Here is a poem I wrote several years ago. I have always enjoyed the rhyme in this poem because I seldom rely on rhyme as much as I have here. I was steeped in Irish poetry when I wrote this. The green grass that has erupted on our lawns this past week brings hope, and when I feel hope, I always realize the cradling hands of faith. These are religious words that have been misused and sometimes overused to the point that we often ask ourselves in our most challenging moments: What do they really mean? What does it mean to have faith? Sometimes I write poetry to try to explain that to myself and for myself.
It is a beautiful nourishment to see neighbors, friends, and even strangers act in faith.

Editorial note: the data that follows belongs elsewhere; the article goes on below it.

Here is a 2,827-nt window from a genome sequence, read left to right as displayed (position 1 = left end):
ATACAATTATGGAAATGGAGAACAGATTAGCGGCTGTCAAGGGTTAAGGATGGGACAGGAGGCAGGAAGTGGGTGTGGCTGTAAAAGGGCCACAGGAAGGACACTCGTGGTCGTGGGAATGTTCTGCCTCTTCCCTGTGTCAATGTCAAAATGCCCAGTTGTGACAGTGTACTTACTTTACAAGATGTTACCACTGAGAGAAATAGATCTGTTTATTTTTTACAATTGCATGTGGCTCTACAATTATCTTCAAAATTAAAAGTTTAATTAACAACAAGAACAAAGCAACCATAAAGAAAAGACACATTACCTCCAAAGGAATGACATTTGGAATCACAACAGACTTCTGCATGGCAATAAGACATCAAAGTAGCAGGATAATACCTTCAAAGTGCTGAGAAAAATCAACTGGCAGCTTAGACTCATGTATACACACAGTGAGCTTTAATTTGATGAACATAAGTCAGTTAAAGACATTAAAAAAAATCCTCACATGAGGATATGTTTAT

God loves those who hang by a thread
over fallen lights, whose grip on the slim
of the unknown is a slice, who hang on,
but do not have words for it. God sees
the articulation of that resolute silence,
that beautiful thing, as a drop on a sliver
of green, just eyes averting to the blue upward,
just a heave of nothing but the upturn of a lip
that can’t sing. God listens anyway
though no one else does to the rhythm of a dangling
silk on the sleeve of a dream and He calls that
a faith, the faith of a seed in a famine of noise,
a posture of white knuckled, no-matter-what
holding on–tendering abandonment to soft string.
-Kerri Vinson Snell